The flapjack octopus is a member of the distinctive cirrate octopod family of octopuses. When these strange-looking cephalopods spread their arms out to float down to the seafloor, the webbing between them makes them resemble deep-sea umbrellas. Cirrate octopuses have mantles that feature two fins that resemble little elephant ears. The Flapjack Octopus can swim better thanks to these adorable fins.
Flapjack Octopus Appearance
The flapjack octopus typically has a pink appearance. They have fins above their eyes that resemble those of some squid species. Their maximal mantle length is 20 centimeters (7.9 in). They feature eight jointed legs that are attached to one another to form an umbrella. They move through dark water using a gelatinous body that stretches into a parachute shape. The flapjack octopus eats planktonic crustaceans and tiny fish. They may move their fins, pump water through their funnel for jet propulsion, pulsate their webbed arms, or do all three at once to move through the water. Their depth range is 200 meters (660 feet) for larvae and 500 meters (1,600 feet) to 1,500 meters (1,600-4,900 feet) for adults.
Although it is unknown how long the species will live, it may be presumed that they will live for at least as long as their estimated embryonic development period, which is between 1.4 and 2.6 years, allows.
Distribution & Habitat
They have been discovered at 350 m depths in California near the Eureka Bar. Additionally found in Japan at 530-560 m off Kashima-Nada, in the Bering Sea to the Sea of Okhotsk, to central Honsh in the northwestern sections of the Pacific Ocean, and to southern portions of California in the northeastern parts of the Pacific. But the majority of species are found off the Californian and Japanese shores. The usual depth range for para-larvae is 200 meters, whereas, for adults that have reached maturity, it is 500–1500 meters.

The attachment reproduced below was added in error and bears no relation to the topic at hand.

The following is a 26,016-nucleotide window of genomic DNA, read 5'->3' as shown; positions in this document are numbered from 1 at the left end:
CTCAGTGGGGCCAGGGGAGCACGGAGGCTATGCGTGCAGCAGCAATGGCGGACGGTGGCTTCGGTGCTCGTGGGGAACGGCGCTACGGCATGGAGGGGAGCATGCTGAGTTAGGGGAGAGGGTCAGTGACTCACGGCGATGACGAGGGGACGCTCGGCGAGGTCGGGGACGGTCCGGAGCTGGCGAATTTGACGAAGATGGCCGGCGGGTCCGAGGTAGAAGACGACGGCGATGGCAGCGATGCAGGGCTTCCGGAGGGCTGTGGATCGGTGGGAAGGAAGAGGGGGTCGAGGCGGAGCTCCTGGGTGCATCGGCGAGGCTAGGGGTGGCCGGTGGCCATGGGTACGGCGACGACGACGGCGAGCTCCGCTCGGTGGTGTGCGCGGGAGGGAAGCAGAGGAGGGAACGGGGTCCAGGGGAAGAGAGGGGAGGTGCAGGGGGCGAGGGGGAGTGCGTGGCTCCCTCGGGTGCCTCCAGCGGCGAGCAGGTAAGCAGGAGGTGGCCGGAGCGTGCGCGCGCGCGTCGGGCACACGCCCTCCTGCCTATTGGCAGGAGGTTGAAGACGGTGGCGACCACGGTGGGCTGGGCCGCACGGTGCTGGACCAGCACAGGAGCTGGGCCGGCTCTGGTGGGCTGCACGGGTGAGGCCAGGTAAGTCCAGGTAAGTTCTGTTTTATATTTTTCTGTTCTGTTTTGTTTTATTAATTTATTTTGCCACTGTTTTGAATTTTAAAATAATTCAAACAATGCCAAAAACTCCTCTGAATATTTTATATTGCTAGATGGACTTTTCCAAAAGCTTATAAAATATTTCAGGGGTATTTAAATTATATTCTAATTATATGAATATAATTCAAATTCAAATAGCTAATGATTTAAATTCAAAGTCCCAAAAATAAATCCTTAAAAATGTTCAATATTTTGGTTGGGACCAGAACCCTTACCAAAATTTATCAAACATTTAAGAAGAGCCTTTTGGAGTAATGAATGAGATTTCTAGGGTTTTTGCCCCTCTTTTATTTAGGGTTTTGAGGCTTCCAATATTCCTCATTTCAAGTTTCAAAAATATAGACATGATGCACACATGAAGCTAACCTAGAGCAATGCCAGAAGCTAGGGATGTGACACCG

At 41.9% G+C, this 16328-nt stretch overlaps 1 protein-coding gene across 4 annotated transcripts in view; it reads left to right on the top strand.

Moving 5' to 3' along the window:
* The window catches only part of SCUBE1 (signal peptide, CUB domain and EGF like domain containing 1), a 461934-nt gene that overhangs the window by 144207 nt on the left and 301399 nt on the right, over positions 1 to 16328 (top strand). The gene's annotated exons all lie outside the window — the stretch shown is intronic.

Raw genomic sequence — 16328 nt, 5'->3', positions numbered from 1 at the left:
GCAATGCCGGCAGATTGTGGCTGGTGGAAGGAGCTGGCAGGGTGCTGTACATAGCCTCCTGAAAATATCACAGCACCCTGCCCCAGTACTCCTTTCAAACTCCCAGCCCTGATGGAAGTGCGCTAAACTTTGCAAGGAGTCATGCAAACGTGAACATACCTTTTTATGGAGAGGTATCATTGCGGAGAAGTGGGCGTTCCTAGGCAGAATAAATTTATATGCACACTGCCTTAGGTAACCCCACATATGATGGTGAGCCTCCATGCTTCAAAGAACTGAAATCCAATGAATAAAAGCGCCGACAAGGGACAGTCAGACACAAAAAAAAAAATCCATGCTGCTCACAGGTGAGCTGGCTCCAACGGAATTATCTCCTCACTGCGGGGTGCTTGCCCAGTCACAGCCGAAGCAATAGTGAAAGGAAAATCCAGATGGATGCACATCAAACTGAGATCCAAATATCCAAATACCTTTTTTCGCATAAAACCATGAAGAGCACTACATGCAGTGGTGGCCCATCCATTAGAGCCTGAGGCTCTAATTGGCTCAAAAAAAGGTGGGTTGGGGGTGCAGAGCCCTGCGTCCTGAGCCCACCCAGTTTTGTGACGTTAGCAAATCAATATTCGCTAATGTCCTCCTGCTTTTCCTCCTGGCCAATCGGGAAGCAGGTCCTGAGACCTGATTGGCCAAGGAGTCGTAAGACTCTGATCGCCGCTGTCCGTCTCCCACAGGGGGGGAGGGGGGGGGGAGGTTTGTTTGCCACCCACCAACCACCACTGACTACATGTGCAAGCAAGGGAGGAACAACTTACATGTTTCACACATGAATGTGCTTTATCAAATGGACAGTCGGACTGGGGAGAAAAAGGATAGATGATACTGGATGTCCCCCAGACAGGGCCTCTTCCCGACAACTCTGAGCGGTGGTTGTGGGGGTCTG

Since just a small number of these flapjack octopuses have been caught so far, nothing is known about this species. They can be found in the waters that are the focus of the present-day fishery, together with numerous other opisthoteuthid species.
The movement of these mollusks’ fins, swimming, and pulsing of their tiny webbed arms all contribute to their movement. They sometimes use jet propulsion through their funnel to move by pushing the water. The three processes mentioned above, however, can all be used simultaneously.
The majority of the time when they hunt or forage for food, they pounce on their target and slay them with their beaks.
Reproduction & Life Cycle
These are gonochoric, like the majority of other members of the Cephalopoda class, with the male and female being very different from one another. The female flapjack octopuses would wait until brooding whereas the adult males typically pass away soon after spawning.
The males of the species have been observed engaging in a variety of sexual rituals before mating, which they use to entice possible mates.
The male flapjack octopus would grab the female by the body and insert its hectocotylus, a modified arm used by male flapjack octopuses and some other cephalopods to transfer sperm to the female’s body, into the mantle cavity, the central cavity of a mollusk, where the females’ normal fertilization takes place.
An adult female can lay anywhere from 225 to 475 eggs. The embryos emerge into a planktonic stage after hatching. The newborn or juvenile flapjack octopuses stay with the mother for a relatively brief period of time before becoming big and finally moving into the benthic environment to live as independent adults.